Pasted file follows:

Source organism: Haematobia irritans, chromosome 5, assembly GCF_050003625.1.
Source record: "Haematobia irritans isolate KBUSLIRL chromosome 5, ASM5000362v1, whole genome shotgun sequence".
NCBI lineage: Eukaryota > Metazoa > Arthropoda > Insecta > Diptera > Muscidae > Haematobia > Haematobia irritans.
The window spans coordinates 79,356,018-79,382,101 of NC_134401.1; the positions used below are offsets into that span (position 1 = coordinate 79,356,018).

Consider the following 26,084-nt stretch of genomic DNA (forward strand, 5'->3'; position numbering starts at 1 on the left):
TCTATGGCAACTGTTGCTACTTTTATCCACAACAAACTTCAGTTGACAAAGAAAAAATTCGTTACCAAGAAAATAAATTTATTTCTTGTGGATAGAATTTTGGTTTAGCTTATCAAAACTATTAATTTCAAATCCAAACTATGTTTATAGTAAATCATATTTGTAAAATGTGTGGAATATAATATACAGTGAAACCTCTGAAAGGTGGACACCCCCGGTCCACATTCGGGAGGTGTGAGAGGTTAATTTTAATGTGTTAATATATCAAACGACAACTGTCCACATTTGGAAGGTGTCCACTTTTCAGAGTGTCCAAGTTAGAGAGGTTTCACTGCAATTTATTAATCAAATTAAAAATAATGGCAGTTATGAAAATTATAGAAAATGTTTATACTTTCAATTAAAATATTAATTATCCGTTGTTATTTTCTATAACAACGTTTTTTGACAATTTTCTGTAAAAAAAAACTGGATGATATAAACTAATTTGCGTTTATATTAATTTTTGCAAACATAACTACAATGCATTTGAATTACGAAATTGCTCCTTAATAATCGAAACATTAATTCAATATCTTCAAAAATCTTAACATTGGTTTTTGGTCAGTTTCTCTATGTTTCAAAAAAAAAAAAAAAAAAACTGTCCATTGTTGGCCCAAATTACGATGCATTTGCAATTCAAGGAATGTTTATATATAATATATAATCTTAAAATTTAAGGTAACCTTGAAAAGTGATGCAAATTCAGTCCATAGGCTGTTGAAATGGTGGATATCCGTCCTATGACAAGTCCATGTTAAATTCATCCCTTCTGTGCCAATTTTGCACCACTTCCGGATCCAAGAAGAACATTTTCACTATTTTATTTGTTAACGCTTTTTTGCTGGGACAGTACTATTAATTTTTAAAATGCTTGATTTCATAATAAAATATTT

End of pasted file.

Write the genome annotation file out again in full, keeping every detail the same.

Source organism: Haematobia irritans, chromosome 5, assembly GCF_050003625.1.
Source record: "Haematobia irritans isolate KBUSLIRL chromosome 5, ASM5000362v1, whole genome shotgun sequence".
NCBI lineage: Eukaryota > Metazoa > Arthropoda > Insecta > Diptera > Muscidae > Haematobia > Haematobia irritans.
The window spans coordinates 79,356,018-79,382,101 of NC_134401.1; the positions used below are offsets into that span (position 1 = coordinate 79,356,018).

Consider the following 26,084-nt stretch of genomic DNA (forward strand, 5'->3'; position numbering starts at 1 on the left):
TCTATGGCAACTGTTGCTACTTTTATCCACAACAAACTTCAGTTGACAAAGAAAAAATTCGTTACCAAGAAAATAAATTTATTTCTTGTGGATAGAATTTTGGTTTAGCTTATCAAAACTATTAATTTCAAATCCAAACTATGTTTATAGTAAATCATATTTGTAAAATGTGTGGAATATAATATACAGTGAAACCTCTGAAAGGTGGACACCCCCGGTCCACATTCGGGAGGTGTGAGAGGTTAATTTTAATGTGTTAATATATCAAACGACAACTGTCCACATTTGGAAGGTGTCCACTTTTCAGAGTGTCCAAGTTAGAGAGGTTTCACTGCAATTTATTAATCAAATTAAAAATAATGGCAGTTATGAAAATTATAGAAAATGTTTATACTTTCAATTAAAATATTAATTATCCGTTGTTATTTTCTATAACAACGTTTTTTGACAATTTTCTGTAAAAAAAAACTGGATGATATAAACTAATTTGCGTTTATATTAATTTTTGCAAACATAACTACAATGCATTTGAATTACGAAATTGCTCCTTAATAATCGAAACATTAATTCAATATCTTCAAAAATCTTAACATTGGTTTTTGGTCAGTTTCTCTATGTTTCAAAAAAAAAAAAAAAAAAACTGTCCATTGTTGGCCCAAATTACGATGCATTTGCAATTCAAGGAATGTTTATATATAATATATAATCTTAAAATTTAAGGTAACCTTGAAAAGTGATGCAAATTCAGTCCATAGGCTGTTGAAATGGTGGATATCCGTCCTATGACAAGTCCATGTTAAATTCATCCCTTCTGTGCCAATTTTGCACCACTTCCGGATCCAAGAAGAACATTTTCACTATTTTATTTGTTAACGCTTTTTTGCTGGGACAGTACTATTAATTTTTAAAATGCTTGATTTCATAATAAAATATTT